Dr. AIX's POSTS NEWS — 27 November 2015


You can’t have missed the assault on audiophile websites, Facebook pages, and sponsored posts. I’m talking about the Devialet Phantom wireless speaker, of course. Is this more marketing spin or is there something to this very elegant DAC/amplifier/speaker? Unfortunately, I can’t speak to the quality of the speaker because I haven’t heard one and it’s doubtful that I will. However, what fascinates me about the Phantom is the ad copy and visuals included on the website page dedicated to this new “high-end” wireless speaker.

They make some rather bold statements. First, is the claim that the PHANTOM is the “best wireless speaker in the world.” followed by a couple of no-holds barred claims that take us immediately into the word space beyond hyperbole. “The Phantom revolution goes far beyond everything you have ever heard. A staggering experience with the best sound in the world.” When someone writes this kind of over the top nonsense, my snake oil detectors get all tingly. Are they comparing the Phantom to all sound systems or against your Jambox?

Just get a load of the specifications:

• 3000 Watts
• 0 Distortion
• 0 Saturation
• 0 Background Noise

And the price for a single unit? They start at $1990 for the 750-Watt version and go to $2390 for the “Silver Phantom” with 3000 watts. You’ll need two if you want stereo…so plan your budget accordingly.

The company spews techno jargon and big numbers like nothing I’ve ever read:

“For the first time, experience ultra-dense sound with physical impact. A power, clarity, and preciseness unlike anything you have ever heard before.”

Can anyone tell me what “ultra-dense” sound is? According to the company, it’s a new engineering that outperforms all existing systems because it’s backed by a couple of revolution and inherently superior processes that are covered by two of the company’s 88 patents. The first one is called ADH® for Analog Digital Hybrid. In reality, it means low frequency response.

“Invented by Devialet, ADH Intelligence is a technology that has succeeded for the first time in combining the sophistication of the Analog amplification (Class A) and the power and compactness of the Digital amplification (Class D).

This technology, also included in Devialet’s Expert products, amplifies the sound signal with utmost clarity and transparency.”

As I said, I haven’t heard the Phantom but I am familiar with the Benchmark AHB2 amps. We used a bunch of them at the AXPONA 2015 Show. They are very small and use a technology developed by THX (THX-AAA Technology™, a patented system which reduces distortion to vanishingly low levels while enabling several power-saving techniques and produces real high-resolution dynamic range). The Benchmark delivers over 130 dB of dynamic range…the Phantom’s specifications are very sketchy and don’t really tell you anything. Put your ear 1 meter away and you can get hit with 99 dB SPL according to their page.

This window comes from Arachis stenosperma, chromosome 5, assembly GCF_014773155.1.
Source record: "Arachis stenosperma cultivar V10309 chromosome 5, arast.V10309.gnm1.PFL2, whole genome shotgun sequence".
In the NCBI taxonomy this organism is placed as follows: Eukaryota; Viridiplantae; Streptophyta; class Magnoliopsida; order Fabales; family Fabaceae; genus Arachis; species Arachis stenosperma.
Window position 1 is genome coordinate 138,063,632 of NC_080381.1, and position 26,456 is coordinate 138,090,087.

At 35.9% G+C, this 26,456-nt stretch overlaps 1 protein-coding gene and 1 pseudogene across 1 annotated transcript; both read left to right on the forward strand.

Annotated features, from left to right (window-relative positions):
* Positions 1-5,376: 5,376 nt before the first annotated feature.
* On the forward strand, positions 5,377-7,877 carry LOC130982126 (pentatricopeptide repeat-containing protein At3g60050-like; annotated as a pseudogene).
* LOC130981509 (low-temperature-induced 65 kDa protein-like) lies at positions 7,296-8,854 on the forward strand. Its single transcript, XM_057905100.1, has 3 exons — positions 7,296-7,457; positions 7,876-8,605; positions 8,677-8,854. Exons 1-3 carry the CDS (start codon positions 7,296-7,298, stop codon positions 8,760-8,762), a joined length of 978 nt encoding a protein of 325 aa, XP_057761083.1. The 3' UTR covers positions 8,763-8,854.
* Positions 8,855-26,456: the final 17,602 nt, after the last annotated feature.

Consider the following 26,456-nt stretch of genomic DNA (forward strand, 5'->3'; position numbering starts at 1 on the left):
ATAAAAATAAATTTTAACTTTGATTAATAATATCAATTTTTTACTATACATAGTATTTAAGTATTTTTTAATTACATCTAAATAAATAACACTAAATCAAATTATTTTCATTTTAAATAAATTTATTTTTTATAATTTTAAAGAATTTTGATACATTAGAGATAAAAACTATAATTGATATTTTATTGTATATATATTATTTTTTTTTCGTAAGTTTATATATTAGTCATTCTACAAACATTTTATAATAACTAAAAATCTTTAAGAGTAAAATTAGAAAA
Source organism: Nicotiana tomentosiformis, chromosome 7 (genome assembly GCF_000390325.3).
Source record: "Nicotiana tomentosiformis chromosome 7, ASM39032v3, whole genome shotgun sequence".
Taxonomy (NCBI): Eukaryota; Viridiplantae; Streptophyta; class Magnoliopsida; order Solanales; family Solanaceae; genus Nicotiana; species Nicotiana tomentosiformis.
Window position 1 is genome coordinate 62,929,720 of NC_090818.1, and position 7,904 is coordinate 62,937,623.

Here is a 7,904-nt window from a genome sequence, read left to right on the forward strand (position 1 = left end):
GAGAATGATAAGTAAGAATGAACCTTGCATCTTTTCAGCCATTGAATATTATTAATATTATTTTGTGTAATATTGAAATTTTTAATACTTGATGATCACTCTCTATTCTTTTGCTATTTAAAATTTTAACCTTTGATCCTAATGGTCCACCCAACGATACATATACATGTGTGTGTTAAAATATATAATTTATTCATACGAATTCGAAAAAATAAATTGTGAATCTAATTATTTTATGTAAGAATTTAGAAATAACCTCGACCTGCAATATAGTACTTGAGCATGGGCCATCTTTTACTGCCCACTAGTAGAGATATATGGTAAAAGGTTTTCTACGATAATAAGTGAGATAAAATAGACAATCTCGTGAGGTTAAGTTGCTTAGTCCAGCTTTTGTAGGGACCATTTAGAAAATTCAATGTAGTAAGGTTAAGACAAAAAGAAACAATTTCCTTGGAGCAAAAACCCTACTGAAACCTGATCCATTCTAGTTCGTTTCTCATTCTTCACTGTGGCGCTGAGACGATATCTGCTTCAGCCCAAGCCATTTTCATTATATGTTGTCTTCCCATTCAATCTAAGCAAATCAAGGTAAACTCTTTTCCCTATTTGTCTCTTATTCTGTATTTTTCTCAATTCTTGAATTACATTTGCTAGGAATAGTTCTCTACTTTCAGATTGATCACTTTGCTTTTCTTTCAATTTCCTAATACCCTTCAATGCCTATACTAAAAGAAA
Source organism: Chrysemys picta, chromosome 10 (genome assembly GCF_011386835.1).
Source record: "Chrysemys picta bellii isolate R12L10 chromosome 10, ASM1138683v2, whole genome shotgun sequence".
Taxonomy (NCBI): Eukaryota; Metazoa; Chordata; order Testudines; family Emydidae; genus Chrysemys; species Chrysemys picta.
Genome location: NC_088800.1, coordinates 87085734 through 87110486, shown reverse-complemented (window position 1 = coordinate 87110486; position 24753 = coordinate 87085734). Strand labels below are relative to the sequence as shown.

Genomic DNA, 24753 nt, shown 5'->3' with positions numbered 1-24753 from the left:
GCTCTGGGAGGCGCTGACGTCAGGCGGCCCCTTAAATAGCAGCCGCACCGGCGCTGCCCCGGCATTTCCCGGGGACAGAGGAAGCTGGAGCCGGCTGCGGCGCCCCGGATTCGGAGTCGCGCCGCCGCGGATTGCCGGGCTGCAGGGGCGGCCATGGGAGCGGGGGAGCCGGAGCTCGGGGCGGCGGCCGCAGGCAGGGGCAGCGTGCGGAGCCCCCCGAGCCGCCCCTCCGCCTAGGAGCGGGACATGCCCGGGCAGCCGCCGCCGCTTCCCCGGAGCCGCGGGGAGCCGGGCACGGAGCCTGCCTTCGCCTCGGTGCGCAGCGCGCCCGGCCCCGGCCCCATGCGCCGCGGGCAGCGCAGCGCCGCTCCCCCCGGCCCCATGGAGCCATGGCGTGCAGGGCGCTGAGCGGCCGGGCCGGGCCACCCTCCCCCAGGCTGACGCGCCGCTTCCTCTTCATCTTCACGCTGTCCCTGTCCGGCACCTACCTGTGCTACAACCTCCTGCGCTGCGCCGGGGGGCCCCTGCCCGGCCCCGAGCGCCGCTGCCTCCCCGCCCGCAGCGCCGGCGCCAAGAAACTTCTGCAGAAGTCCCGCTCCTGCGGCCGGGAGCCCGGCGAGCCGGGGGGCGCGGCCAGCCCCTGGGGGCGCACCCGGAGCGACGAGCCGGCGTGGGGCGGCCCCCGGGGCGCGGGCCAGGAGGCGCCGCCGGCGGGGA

The name of the other patented technology at work in the Phantom is called “Heart Bass Implosion” or HBI®.

“Developed for Phantom, HBI® is the only system in the world that allows for extremely low frequencies to be emitted from such a compact space.

Absolutely revolutionary, Phantom is built around two hermetic woofers that function under high pressure. The powerful beats of the lateral domes produce a unique ultra-dense sound with physical impact. Together with ADH*, this technology allows Phantom to reproduce levels of sound at the edge of infrasound (16Hz).”

I think you get the gist…these very costly speakers most likely do a very good job reproducing standard-resolution sound and if you can get high-res music into the device, it claims to be able to run at 192 kHz/24-bits. But it seems to me that the Phantom is a much hyped, way over priced, wireless, competent DAC/amplifier/speaker intended for non-audiophiles with too much money and not enough sense. You can do a whole lot better for less money.

It’s all about style and marketing.

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About Author